Using a functional genetic screen for inhibitors of γ-secretase activity, researchers have identified an unusual gene that keeps a lid on both amyloid production and tau phosphorylation in mouse brain. The expressed protein, RPS23R1, activates the cAMP/protein kinase A pathway, which ends in inhibition of glycogen synthase kinase 3 (GSK3), an upstream regulator of Aβ processing and a major tau kinase. Although it is not clear whether the mouse gene has a human homolog, the findings open the possibility that targeting upstream events in the cAMP/PKA/GSK3 pathway might offer an approach to preventing both Aβ and tau pathology with a single drug. The work, from Huaxi Xu of the Burnham Institute for Medical Research in La Jolla, California; Limin Li of Functional Genetics, Inc., Gaithersburg, Maryland, and the Chinese Academy of Medical Sciences and Peking Union Medical College, Beijing, China; and collaborators appears in today’s issue of Neuron.
In the study, the four first authors, Yun-wu Zhang, Shijie Liu, Xue Zhang, and Wu-Bo Li, combined elegant molecular, cell, and animal approaches to define the new pathway. They first undertook a functional screen for genes that decrease Aβ production in mouse cells using retroviral-mediated gene disruption. The insertion vector carries a strong promoter, which can drive transcription when it lands in or near a gene. Insertion downstream of genes results in a knockout phenotype via antisense transcription, while upstream insertion can result in a gene overexpression phenotype. After viral infection, N2a cells that express a mutated human amyloid precursor protein (APPSwe) were screened for γ-secretase inactivation by sorting for cells with increased cell surface expression of APP βCTF (C-terminal fragment, the substrate for γ-secretase).
The researchers focused on one clone that showed a high level of cell surface APP bCTF and a significant decrease in Aβ. They found the changes were due to the activation of a novel mouse gene by the viral insertion. This gene, Rps23r1, was unusual in that it originated by retroposition, a process by which mRNAs reverse transcribe and re-insert into the genome at random, creating new genes. Rps23r1 is a copy of a gene encoding a mouse ribosomal protein, but transcribed in the reverse orientation compared to its parent. That gives rise to a protein of entirely new sequence, and the Rps23r1 product proved to be a transmembrane protein mainly localized to the hippocampus, dentate gyrus, and cortex.
When the researchers overexpressed Rps23r1 in cells, they found it caused inhibition of GSK3α and β, two related kinases upstream of both Aβ production (see ARF related news story on Phiel et al., 2003; Su et al., 2004) and tau phosphorylation. The addition of the GSK3 inhibitor lithium to the cells did not further reduce kinase activity or Aβ production, suggesting that Rps23r1 has its effects via inhibition of GSK3. Tracing the actions of Rps23r1 farther upstream, the authors showed that the protein interacts with adenylate cyclase, boosts cAMP levels, and activates PKA. This results in inhibitory phosphorylation of GSK3, reduced Aβ production, and decreased tau phosphorylation.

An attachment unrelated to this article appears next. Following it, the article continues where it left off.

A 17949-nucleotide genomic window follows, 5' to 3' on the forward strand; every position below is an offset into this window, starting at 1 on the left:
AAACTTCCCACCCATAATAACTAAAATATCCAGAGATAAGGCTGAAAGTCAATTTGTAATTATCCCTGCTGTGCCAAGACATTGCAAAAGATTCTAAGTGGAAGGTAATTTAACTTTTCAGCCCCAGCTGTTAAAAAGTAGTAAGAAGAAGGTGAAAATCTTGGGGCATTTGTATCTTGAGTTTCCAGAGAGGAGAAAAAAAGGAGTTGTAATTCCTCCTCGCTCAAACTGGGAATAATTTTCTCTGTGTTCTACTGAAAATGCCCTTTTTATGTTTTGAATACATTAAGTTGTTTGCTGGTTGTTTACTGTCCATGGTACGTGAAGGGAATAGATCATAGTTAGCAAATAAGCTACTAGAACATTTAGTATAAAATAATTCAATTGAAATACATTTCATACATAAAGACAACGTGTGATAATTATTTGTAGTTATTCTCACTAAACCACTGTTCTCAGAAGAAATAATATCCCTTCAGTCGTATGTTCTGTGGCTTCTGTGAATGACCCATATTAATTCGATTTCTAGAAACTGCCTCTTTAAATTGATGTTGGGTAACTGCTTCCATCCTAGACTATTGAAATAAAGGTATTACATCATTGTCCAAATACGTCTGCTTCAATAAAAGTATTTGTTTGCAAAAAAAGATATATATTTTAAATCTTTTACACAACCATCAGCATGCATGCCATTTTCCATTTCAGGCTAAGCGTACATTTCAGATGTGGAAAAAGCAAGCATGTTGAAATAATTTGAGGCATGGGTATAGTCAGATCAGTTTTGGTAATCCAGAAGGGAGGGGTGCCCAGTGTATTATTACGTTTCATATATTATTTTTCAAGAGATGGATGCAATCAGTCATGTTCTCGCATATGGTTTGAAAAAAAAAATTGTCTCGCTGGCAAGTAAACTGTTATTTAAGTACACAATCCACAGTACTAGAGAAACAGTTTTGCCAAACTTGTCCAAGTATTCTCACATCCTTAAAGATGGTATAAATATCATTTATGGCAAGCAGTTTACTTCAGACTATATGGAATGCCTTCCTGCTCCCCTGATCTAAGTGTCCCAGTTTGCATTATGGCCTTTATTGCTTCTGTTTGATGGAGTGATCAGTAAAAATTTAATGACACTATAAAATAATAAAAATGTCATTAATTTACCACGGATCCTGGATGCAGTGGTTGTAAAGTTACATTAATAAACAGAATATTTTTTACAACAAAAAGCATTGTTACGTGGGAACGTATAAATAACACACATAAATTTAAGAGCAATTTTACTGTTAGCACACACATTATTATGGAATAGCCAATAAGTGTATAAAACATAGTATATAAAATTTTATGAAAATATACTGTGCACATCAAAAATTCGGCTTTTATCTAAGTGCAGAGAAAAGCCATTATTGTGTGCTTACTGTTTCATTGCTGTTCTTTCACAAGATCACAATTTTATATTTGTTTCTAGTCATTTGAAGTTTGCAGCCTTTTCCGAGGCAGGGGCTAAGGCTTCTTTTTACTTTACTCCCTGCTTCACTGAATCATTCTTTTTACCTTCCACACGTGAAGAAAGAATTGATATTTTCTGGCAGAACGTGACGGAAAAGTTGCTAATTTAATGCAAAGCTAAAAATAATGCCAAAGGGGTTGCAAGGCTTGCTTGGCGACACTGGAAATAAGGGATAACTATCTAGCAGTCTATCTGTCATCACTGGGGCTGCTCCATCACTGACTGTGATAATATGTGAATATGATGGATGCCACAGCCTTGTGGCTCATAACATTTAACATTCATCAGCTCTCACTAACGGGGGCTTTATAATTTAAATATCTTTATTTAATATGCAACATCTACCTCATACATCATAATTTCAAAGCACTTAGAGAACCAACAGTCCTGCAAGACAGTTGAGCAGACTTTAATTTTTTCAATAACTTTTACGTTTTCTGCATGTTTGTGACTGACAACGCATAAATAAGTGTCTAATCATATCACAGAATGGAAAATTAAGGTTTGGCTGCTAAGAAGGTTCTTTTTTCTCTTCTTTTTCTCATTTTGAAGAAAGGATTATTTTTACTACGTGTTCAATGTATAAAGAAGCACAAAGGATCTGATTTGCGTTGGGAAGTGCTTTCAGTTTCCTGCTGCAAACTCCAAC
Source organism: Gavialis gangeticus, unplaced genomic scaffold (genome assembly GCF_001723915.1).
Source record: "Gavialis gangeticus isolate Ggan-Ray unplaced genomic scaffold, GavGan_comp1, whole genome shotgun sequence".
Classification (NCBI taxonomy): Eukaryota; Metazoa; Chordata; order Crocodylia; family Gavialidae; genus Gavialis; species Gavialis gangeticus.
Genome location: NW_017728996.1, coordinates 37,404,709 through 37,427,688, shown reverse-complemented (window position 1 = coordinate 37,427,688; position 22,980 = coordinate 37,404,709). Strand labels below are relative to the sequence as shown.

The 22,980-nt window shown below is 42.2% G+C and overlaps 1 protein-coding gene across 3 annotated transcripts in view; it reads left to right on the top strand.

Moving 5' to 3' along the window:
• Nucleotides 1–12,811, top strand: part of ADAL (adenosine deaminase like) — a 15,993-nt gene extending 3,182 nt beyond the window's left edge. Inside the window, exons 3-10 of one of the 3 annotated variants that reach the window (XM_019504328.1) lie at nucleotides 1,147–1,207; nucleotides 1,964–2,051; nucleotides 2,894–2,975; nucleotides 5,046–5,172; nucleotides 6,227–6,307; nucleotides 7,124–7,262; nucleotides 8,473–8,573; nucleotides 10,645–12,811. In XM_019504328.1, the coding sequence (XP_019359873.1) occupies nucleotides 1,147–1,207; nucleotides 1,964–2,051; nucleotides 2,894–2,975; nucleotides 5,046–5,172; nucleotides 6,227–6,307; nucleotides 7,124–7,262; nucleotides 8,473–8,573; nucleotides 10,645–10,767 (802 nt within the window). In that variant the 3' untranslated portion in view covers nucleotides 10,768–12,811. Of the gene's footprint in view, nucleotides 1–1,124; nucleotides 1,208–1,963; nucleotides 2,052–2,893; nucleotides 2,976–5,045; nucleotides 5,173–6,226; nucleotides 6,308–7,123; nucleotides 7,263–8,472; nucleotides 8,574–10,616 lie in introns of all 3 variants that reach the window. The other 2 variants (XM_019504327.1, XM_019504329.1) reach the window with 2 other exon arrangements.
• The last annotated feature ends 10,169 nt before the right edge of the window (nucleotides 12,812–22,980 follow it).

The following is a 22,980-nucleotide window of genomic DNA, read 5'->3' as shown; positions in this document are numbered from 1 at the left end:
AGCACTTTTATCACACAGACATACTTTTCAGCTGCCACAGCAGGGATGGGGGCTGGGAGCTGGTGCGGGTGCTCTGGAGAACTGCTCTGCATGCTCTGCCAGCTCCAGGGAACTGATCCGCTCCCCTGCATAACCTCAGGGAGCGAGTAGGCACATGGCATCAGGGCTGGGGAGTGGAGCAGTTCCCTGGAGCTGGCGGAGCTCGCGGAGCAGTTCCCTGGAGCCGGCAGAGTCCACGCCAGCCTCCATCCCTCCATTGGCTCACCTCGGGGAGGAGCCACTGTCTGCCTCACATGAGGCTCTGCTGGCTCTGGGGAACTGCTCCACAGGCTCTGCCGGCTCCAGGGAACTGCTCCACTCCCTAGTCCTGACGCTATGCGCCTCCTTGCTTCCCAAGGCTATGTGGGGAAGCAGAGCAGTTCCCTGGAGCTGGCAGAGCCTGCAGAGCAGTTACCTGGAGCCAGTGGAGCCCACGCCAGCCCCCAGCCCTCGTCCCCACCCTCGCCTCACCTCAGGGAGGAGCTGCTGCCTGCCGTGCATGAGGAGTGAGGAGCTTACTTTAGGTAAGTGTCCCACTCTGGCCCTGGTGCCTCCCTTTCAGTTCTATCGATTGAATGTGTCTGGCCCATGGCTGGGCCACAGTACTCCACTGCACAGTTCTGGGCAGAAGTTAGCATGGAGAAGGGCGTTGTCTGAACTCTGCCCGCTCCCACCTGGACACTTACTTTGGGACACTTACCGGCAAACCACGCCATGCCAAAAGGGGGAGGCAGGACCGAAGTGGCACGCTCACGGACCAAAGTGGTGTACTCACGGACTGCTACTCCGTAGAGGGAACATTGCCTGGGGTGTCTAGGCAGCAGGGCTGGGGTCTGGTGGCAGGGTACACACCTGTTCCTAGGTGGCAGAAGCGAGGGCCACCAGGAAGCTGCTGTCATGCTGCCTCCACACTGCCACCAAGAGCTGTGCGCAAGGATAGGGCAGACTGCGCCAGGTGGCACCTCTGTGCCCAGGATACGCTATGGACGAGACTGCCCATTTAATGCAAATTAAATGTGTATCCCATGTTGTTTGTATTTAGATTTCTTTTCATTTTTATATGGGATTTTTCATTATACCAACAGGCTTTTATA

To look at Rps23r1 action in vivo, the researchers made a transgenic mouse that overexpressed the protein in brain by twofold over endogenous levels. The mice had decreased GSK3 activity in brain, and increased CREB phosphorylation (an indicator of elevated PKA). When the mice were crossed with triple-transgenic mice expressing human mutated APP, tau, and presenilin 1 (Oddo et al., 2003), their offspring had increased levels of cAMP and PKA activity, and decreased GSK3 activation, tau phosphorylation, and Aβ levels. Levels of the synaptic marker PSD-95 and synapsin were both increased, the authors reported, suggesting that synaptic impairment may be ameliorated in the mice.
Despite their efforts, the researchers were unable to identify a human homolog of the mouse gene, but they did demonstrate that the Rps23r1 could regulate GSK3 and Aβ levels in human cells.
Scott Small of Columbia University, New York, calls the study an “important proof of principle.” Small, who was not involved in the work, told ARF, “Even though the new gene doesn’t clearly exist in humans, the findings do have immediate therapeutic implications because they suggest there could be a single drug that hits both pathologies simultaneously.” The study supports a “dual pathway” hypothesis for AD, as outlined by Small and Karen Duff in a review published last year (Small and Duff, 2008, and a related Live Discussion). The hypothesis suggests that Aβ and tau pathologies are linked through common upstream events, rather than viewing tau perturbation as a sequential consequence of Aβ overproduction (the amyloid hypothesis).
For his part, Xu speculates that the mouse-specific gene might explain the mystery of why mice do not get AD. While there are other possible explanations, the protection afforded by PKA activation and GSK3 inhibition could be a contributing factor. “Our biggest challenge now is to do a knockout,” Xu said. “We want to see if you knockout this gene, will you get Aβ buildup or an AD-type condition in the mice?”
The random targeting approach has yielded other interesting genes as well, which Xu says the group is characterizing now.—Pat McCaffrey
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